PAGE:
To make podcasts even more shareable, Shapiro said RadioPublic has developed a universal link and embed feature that make it easier to share podcasts, individual episodes and playlists on its apps and across the web. RadioPublic’s biggest competitor, Apple’s iTunes, only lets you share links to entire shows and doesn’t let you play episodes on the web.

“Podcasting has been frozen in time.”

“Podcasting has been frozen in time” since it started in the early 2000s, Shapiro said. “There has been no link economy in podcasting, so it’s been treated as a blunt instrument.”

At least one competing app, Sticher, has similar link-sharing and embedding capabilities. But RadioPublic has the one-up in a few areas: the curated and user-generated playlists, the availability of all podcasts (Sticher only features a certain subset of shows) and no requirement to register as a user, which Shapiro said helps lend to a more “frictionless” experience.

There was one thing about RadioPublic that surprised me: When I found a link to a podcast on iTunes through Google, clicking on it gave me the option to open the podcast on RadioPublic, which I already had installed. For Android users, this is probably better than what would happen without having RadioPublic installed: a prompt to download Apple Music.

“It’s a terrible dead end,” Shapiro said of podcast links on iTunes, “and a lot of producers are just not realizing they’re cutting off half the world when they don’t share a universal link.”

Another cool thing RadioPublic can do is if you find one of its embedded podcast players on a website, you can click a button to download the app and finish listening to the podcast there.

Boosted by old-school media

One way RadioPublic has the upper hand in the podcast app ecosystem is the partnerships it has with large media companies, including The New York Times, which was an investor in the startup.

Shapiro said RadioPublic has seen a large uptick in users on Android because The New York Times’ Android app exclusively links to RadioPublic for its new popular podcast, The Daily.

Other publications have also been using RadioPublic to link to the podcasting ecosystem, including Entertainment Weekly, which recently used RadioPublic’s embedded player to feature the Song Exploder host’s favorite podcast episodes.

The company is also working with a number of other media companies to get out the message, including Gimlet Media, Panoply and PRX, the latter of which has begun including mentions of RadioPublic in much of its messaging.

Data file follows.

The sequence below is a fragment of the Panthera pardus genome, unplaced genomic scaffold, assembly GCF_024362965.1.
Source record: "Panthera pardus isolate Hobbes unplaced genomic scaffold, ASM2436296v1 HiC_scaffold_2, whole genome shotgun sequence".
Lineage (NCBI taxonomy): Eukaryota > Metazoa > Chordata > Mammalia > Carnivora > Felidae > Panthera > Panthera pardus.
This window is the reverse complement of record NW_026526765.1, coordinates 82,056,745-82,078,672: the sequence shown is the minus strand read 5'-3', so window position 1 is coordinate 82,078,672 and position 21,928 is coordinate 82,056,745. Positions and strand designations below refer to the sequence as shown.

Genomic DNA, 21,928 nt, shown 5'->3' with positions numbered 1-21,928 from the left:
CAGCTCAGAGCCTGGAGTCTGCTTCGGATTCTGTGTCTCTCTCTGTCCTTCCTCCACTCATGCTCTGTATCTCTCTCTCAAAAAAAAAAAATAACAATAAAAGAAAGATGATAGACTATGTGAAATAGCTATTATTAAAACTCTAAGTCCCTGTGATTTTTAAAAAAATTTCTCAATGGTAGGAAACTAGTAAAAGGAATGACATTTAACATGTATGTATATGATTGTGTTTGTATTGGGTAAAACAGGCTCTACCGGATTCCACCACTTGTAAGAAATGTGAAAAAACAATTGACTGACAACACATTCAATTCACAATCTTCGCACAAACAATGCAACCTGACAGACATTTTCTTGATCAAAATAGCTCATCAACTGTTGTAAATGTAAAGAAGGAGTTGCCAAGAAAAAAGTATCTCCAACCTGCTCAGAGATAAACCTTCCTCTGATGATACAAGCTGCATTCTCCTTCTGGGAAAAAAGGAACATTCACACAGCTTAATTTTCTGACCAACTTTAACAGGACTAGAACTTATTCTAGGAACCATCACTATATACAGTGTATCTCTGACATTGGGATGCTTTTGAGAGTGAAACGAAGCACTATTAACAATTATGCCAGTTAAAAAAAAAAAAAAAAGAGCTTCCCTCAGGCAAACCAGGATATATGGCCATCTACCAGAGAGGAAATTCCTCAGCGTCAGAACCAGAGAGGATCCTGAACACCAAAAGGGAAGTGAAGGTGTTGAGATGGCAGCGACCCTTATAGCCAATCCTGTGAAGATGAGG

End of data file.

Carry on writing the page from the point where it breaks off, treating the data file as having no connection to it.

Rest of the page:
“We think we have a major advantage in design but also in our relationship with publishers,” Shapiro said.

Better monetization

While revenue isn’t the focus for RadioPublic right now, Shapiro said the company is working on a few ways to monetize with publishers in the future. One of them could be a benefit for any listener who ever wanted to take advantage of a discount code or anything else that gets promoted within a podcast episode. This means the app could eventually give listeners a visual prompt to engage with an ad that appears in an episode, whether that’s to buy a book or use a discount code for some kind of service.

RadioPublic is also working on ways to help publishers reach the most engaged listeners by prompting users to click on a link for something like a newsletter if they listen to the podcast a certain amount of times.

“Because we control the listening experience, we have incredibly detailed information about how and where and when people listen,” Shapiro said of the company’s ability to provide listener data to publishers. However, he added, the company is very conscious about privacy and information rights, which is why they only provide data from listeners on an opt-in basis.

But for the data it does collect, it can be more valuable for RadioPublic than other podcast apps because of how it’s integrated with PRX’s dynamic ad-serving platform, which can switch out ads based on location or how old an episode is.

“That gives us an edge in the data and in creating more tailored experiences that are better for listeners and publishers,” he said.